CHINESE BLACK SLATE FLOOR TILES
SLATE FLOORING TILEs
This is a dark grey/black slate with a natural split surface that is incredibly dense with a nicely textured surface grain that provides character and excellent slip resistance. It is also popular in restaurants and bars because it is highly impermeable to water and easy to clean.
The slate is suitable for both indoor and outdoor use and has been used on walls just as successfully as it has been for flooring. It's also suitable for wet areas such as shower recesses, bathrooms and water features. The test results at the foot of this page are proof of the extraordinary quality of Bellstone's black slate. This is truly an exceptionally durable stone.
Tiles natural split - 300x200, 300x300, 400x400 & 600x300x9-12mm in blue/black colour
600x600x12-15 & 900x600x12-16mm in a slightly lighter grey/black colour.
CASE STUDIES: Chinese Black Slate in Sydney Restaurants
CASE STUDY: PJ Gallagher's Boulevard Hotel at Enfield
Black slate was used by Peter Jay Design Associates on the stunning refurbishment of PJ Gallagher's Boulevard Hotel at Enfield. Four pieces of 40x40cm natural split black slate was teamed with Australian hardwood flooring in a checkerboard design on the floor of the hotel. The floor immediately under the bar was laid with 60x40cm black slate - this is visible in both images. Flagstone pieces of black slate were used on a corridor leading to the refreshment rooms. Bluestone cobbles were incorporated with the slate at the main entrance of the pub as you see from one of the images below. All in all, a very impressive result with a very happy manager.
POPULAR FOR FIRE HEARTHS
Black slate is very popular for use on fire hearths in both natural split and honed form. There are very practical reasons for this! Apart from aesthetics - the surface shows no dust, soot etc emitted from the fire or slow combustion wood-fired heater. In winter, the glow of fire contrasts beautifully with the brooding slate providing an almost irresistible attraction. The hearth photographed in a country home in the image (right) has natural split tiles on the floor and walls coupled with a 1.5 metre long honed bullnose tread in front - a favourite spot for family members to stand and warm-up! Even better with a glass of red in one hand!
SHOWERS, HARD WATER & SOAP RESIDUES
Think carefully about using black slate on the floor of shower recesses especially if you have hard water. This slate has a very attractive natural grain that is quite adept at trapping soap scum on the surface; these dry and often leave annoying white marks as you can see above. This is quite common in laundry areas as well. Soap scum is quite easy to remove - use a pH neutral detergent or Aquamix Concentrated Stone & Tile Cleaner.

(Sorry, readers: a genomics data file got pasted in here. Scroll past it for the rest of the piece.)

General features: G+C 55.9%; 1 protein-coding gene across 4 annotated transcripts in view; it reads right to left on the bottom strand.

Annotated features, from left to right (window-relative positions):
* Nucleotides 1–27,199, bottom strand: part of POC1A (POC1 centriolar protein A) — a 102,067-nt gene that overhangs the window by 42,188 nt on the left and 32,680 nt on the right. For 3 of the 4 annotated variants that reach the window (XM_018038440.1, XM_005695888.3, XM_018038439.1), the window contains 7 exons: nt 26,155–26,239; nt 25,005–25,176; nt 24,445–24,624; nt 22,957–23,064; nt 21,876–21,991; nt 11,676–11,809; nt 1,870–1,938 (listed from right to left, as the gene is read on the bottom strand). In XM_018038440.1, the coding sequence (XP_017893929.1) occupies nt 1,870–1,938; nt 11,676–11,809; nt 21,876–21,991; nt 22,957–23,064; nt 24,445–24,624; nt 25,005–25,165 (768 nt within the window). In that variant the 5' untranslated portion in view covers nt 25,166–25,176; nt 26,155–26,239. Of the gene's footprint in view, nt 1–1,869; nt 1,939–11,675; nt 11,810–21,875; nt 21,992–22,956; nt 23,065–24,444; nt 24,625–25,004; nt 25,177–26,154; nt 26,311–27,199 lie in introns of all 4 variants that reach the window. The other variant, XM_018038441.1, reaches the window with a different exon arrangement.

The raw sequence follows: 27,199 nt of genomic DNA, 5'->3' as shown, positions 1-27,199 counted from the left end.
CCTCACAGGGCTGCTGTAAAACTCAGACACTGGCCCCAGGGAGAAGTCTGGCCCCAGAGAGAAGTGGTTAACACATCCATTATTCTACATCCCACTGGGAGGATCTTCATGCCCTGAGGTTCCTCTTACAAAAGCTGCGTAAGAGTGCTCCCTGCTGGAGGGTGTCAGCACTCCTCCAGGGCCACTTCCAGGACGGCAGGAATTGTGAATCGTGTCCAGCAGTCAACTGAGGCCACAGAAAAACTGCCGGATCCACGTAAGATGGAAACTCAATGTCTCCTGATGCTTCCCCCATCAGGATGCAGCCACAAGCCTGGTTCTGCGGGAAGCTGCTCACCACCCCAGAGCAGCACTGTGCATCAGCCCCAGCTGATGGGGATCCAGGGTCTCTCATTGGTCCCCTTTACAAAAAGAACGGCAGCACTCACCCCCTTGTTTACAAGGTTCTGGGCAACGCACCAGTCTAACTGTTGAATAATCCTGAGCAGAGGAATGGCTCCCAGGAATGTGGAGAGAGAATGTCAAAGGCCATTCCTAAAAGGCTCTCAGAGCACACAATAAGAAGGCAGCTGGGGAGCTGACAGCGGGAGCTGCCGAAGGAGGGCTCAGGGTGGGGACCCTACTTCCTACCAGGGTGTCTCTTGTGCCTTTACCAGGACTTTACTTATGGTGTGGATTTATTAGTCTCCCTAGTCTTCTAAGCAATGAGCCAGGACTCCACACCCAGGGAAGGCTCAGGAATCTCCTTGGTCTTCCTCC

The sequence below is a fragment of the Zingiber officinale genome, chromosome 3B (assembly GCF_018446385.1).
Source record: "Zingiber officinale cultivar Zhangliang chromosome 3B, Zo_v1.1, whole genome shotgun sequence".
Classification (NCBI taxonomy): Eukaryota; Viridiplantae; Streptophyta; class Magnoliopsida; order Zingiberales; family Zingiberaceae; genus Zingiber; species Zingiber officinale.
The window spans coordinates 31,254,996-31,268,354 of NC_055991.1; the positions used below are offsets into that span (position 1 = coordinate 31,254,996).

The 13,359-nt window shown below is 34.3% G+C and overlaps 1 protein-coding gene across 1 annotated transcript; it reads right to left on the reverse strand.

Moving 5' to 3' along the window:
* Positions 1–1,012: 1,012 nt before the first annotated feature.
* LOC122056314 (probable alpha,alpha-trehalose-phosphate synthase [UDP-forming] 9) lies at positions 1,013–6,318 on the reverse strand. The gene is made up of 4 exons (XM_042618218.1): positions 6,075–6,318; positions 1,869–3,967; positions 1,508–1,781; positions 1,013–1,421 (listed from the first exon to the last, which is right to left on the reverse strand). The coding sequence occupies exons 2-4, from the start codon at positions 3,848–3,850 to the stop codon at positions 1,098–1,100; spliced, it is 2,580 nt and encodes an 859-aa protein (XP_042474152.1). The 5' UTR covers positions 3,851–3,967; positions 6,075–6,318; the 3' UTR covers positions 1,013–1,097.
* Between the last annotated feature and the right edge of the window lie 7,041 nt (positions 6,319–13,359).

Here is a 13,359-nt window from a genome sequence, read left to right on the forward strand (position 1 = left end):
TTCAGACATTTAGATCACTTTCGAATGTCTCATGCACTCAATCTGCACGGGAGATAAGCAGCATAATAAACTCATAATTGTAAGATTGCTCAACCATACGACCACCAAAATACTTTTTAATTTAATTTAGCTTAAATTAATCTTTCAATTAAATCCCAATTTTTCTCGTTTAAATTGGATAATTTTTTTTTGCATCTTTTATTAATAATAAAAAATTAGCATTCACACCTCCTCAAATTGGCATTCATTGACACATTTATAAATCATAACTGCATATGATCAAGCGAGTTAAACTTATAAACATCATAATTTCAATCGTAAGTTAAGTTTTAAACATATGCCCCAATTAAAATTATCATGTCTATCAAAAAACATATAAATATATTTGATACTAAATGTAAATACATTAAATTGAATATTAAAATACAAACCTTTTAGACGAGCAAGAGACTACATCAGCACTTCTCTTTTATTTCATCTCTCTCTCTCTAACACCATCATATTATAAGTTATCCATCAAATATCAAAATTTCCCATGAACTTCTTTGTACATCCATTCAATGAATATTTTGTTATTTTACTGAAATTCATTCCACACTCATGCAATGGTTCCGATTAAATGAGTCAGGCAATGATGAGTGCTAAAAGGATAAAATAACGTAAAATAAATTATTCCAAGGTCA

STONE QUALITY RATINGS
INDICATIVE TEST RESULTS
Density (ASTM C97-02) - 2753 kg/m3 Slip resistance (AS/NZS 4586-2004) - 56V (risk of slipping when wet = very low)
Water absorption (ASTM C97-02) by volume (porosity) - 0.63%
Water absorption (ASTM C97-02) by weight - 0.23%
Flexural strength (ASTM C880) (dried) - 29.3 MPa
Flexural strength (ASTM C880) (wet) - 22.6 MPa
SEAL IT OR LEAVE NATURAL?
The test results below indicate that this slate should not need to be sealed. It's dark colour is not likely to show the usual coffee, tea or red wine stains so there is a good argument for saving your money. However, there are two very practical reasons for sealing:
- When used indoors, some people prefer the colour enhancement provided by surface sealers and on the natural split surface cleaning is much easier as well.
- To protect the slate from oil and grease stains especially around food preparation areas. Unless these are wiped up quickly, they will leave marks on an unsealed surface.
GROUT COLOUR OPTIONS
White grouts have been used on the floor in this bathroom and living area; this has the effect of accentuating the lines across the floor area. A checkerboard pattern has been used on the bathroom floor and a brick bond pattern in the living room. The effect is to lighten the floor and delineate and highlight the floor area. The downside is that the white grout lines maybe a little harder to keep clean. They also detract from the character of the stone. This approach is quite different from the matching grey grout used at the Sydney Cove Oyster Bar where designers accented design features at eye level.